However, as an immediate measure to prevent such scams from happening again, all the four experts emphasise on the need to first bring the perpetrators to justice. Khaled points out that no case has been filed yet against any of the perpetrators. “We have learnt that the Anti Corruption Commission is investigating the issue. As no case is yet to be filed so it seems that neither the bank nor the ACC has completed the process to identify people responsible for the scam to sue them. Even if they have done that they are probably still confused because there might be some influential figures behind the scam.”

Khaled, who led the stock market probe team that unearthed irregularities in the sector, observes that a lot of public money has been swindled. As a result, people's trust is involved here. “Through the scam criminal offences have been committed and the perpetrators have to be punished. We have seen in the past that nobody has been punished for small or large criminal offences in the banking sector. They got away with the crime. As a result, people get encouragement to get involved in this type of scam. As a result, the incidents of scam in the banking sector are increasing.” He suggests that the elite force Rapid Action Battalion and other intelligence agencies should be given responsibilities to take these people to remand and unearth the real story behind the scam.

In a similar note, Dr Iftekharuzzaman says that though realisation of the money is important, investigation should be initiated to find out the role of other regulatory bodies in it. He asks whether or not the National Board of Revenue should have checked the tax returns of Tanvir Mahmud, director of Hallmark, one of the five fraudulent companies that amassed a huge amount of wealth in a very short period. Even the land authority should have probed allegations of illegal grabbing of khas land by the company.

Dr Iftekharuzzaman believes that departmental actions against Sonali Bank officials involved in the scam is not enough rather criminal procedures should be brought against them. Regarding the top management, he says, “Even if it has taken place without the connivance of top management that also indicates the failure of management. You are supposed to ensure that this kind of large transaction takes place with the knowledge of the top management and even the board.” He expected the board of directors to take responsibility for the scam and step down voluntarily on ethical grounds. “They should have created a situation that they could be investigated in due process without being influenced by any quarter,” he adds.

For the longer term perspective, Dr Iftekharuzzaman suggests, “Government should constitute a high-powered independent commission to investigate into the whole issue of the functioning of the state-owned commercial banks, their efficiency, their standards and principle of operations and particularly creating sufficient checks and balances to prevent this kind of situation in the banking sector.” He however notes that the members of the commission should not come from the ministry of finance or any of the state-owned banks or neither from Bangladesh Bank.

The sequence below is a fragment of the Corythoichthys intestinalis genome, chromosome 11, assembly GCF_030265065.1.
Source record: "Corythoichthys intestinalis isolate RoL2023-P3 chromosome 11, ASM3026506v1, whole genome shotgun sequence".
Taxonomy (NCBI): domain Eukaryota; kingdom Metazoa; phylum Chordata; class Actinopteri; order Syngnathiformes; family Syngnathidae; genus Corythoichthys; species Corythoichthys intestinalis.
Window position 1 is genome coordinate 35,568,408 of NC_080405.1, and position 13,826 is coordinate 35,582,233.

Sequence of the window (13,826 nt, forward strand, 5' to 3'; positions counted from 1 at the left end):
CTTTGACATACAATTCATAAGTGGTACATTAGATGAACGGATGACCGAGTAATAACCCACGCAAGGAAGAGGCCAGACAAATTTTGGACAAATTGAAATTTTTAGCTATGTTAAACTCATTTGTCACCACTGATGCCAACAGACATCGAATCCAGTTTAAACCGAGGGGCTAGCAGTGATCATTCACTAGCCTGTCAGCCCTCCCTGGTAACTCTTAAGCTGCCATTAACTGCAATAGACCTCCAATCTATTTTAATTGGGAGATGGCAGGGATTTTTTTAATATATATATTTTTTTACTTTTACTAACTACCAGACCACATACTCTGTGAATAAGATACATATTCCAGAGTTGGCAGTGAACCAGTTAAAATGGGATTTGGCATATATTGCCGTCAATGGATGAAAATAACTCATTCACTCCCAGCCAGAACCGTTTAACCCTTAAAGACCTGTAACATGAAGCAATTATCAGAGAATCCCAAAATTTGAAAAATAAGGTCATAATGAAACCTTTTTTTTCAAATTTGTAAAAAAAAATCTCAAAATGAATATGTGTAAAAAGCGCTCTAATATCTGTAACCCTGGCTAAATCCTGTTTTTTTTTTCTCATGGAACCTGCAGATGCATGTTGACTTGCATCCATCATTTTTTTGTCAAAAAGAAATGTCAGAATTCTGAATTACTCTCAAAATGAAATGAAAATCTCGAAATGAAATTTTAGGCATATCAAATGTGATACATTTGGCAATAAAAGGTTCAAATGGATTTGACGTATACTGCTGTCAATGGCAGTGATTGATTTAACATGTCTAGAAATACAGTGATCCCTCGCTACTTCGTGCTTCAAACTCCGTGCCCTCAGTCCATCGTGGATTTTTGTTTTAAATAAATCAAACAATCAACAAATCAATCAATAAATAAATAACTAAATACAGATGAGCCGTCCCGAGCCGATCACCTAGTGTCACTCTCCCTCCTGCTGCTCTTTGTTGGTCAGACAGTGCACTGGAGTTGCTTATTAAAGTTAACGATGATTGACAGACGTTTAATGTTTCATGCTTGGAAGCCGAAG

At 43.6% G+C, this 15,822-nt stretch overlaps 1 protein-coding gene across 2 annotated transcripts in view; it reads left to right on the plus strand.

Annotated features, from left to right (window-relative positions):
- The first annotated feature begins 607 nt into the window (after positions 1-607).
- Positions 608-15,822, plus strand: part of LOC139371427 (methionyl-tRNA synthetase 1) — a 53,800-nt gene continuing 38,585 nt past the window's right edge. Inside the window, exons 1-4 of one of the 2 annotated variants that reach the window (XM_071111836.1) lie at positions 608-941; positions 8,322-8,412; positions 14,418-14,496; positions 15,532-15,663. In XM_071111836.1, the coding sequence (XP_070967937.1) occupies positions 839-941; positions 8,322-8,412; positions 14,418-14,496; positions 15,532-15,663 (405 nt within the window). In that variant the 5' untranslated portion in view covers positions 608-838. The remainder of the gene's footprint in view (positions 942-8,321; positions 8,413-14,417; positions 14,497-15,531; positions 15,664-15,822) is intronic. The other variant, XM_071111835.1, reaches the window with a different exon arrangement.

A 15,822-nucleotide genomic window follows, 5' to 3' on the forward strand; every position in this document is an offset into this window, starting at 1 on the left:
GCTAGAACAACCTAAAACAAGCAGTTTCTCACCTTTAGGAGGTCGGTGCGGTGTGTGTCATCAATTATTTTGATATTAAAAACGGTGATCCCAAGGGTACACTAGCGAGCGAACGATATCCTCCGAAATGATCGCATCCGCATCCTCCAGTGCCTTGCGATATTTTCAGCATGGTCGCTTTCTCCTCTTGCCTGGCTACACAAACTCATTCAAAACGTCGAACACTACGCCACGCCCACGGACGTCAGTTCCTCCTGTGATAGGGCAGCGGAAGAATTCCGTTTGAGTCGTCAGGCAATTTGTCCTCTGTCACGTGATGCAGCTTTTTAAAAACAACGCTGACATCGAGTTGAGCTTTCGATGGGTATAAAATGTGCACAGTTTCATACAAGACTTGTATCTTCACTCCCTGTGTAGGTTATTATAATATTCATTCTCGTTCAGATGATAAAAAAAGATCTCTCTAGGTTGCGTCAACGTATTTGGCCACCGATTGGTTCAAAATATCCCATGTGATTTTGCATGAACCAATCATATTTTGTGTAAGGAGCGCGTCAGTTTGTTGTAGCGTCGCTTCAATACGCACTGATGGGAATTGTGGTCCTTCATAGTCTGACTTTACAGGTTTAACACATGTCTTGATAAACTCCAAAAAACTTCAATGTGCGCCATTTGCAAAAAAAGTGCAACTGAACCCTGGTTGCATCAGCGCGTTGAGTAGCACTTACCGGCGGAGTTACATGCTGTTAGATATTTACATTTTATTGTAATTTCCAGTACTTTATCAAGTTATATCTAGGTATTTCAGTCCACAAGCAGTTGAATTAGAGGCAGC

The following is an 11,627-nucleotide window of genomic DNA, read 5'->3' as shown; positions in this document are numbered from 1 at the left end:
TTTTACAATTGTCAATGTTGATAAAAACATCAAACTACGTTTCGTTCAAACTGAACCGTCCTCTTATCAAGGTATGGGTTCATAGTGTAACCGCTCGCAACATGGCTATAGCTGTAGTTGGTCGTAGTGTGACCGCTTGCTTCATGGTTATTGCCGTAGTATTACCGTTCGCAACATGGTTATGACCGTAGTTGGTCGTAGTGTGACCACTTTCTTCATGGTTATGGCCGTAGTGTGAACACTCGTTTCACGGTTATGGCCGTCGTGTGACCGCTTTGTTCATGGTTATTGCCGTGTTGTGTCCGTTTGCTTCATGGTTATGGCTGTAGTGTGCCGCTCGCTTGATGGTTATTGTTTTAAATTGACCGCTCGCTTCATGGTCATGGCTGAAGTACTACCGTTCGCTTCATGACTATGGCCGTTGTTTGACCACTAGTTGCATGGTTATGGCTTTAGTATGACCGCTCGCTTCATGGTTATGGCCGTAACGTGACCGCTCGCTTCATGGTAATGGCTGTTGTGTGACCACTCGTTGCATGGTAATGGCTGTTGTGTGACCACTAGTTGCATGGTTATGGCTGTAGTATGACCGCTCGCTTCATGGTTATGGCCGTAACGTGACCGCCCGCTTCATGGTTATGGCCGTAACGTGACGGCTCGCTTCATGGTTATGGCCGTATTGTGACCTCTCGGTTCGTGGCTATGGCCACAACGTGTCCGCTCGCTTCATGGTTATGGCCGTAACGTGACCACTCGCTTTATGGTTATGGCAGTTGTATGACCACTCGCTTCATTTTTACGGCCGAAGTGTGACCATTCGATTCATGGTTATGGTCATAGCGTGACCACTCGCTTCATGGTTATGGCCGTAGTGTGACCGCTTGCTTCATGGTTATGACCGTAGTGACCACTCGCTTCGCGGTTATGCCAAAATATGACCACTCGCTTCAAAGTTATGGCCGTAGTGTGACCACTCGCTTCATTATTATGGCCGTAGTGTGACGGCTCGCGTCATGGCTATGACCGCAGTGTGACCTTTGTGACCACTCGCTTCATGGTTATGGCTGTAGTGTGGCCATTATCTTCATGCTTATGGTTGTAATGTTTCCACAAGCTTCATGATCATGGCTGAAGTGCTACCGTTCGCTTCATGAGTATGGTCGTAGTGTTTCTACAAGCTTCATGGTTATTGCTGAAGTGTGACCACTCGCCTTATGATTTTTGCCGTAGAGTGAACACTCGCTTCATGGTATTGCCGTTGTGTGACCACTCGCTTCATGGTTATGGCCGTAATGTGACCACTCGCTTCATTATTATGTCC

Tk 36 billion is proportionately small when one considers Tk 4 trillion total lending portfolio of the country's banking system. However, Islam points out, “It is a significant part of Sonali Bank's lending portfolio. It is a significant part of the overall classified loans of the banking system.” He says that events like this can cause erosion of trust in the banking system. “If that happens it would be dangerous because that would impede the flow of deposits into the banking system, which in turn would reduce the capacity of the bank to lend and would have a negative impact on investment, growth and employment.

Photo: Amirul Rajiv

Looting through Loans

Tanvir Mahmud, Managing director of Hall-Mark group did not use a gun to rob a state-run bank of Tk 26.8614 billion. He took loans; yet what makes him stand out as a defaulter is the way he used bank's regular lending practices to siphon money out of 28 banks in the country. Interestingly, Tanvir's pocket became full at the expense of Sonali Bank reputation as he successfully sold the state-run bank's brand name in bagging money from other private and state-run banks.

Thanks to him most of us have been introduced to different banking terms for the last couple of months such as Letter of Credit (LC) and Inland Bill Purchase (IBP). Both of these are loan products used to fund international and also local import-export business.

LC for instance is the guarantee banks give to exporter to pay on behalf of the importer. In trade, an exporter may not trust an importer to pay bills upon receipt of the goods ordered. He asks for advance payment. On the other hand, an importer may not want to pay before receiving the goods. Thus a bank mediates by promising to pay the export bill on behalf of its client the importer. However, the ultimate liability to pay the export bill falls upon the importer, that is, the importer has to return the money to the bank. So LC is a kind of loan used by importers worldwide to finance the import.

Upon receiving a LC (the guarantee of payment) from the bank, the exporter delivers the goods. He then submits all relevant documents showing proper delivery of goods, as required in the LC terms. The bank confirms the authenticity of the documents and makes payment to the exporter and later collects the amount (often with interest) from the importer.

Sometimes, depending on the LC type, the payment terms can be deferred that is importer or the LC issuing bank pays say after three or six months from delivery of the goods. In that case, if the exporter needs the money immediately, he can sell the accepted LC documents (carrying the acceptance seal of the issuing bank, thus guaranteeing payment after the stipulated time) at any lending institution. Banks often buys these bills from their clients at an amount less than value of the LC, which is called bill discounting or IBP. Banks do so because lending officers rely on the guarantee that the LC issuing bank will make payments upon arrival of the due date.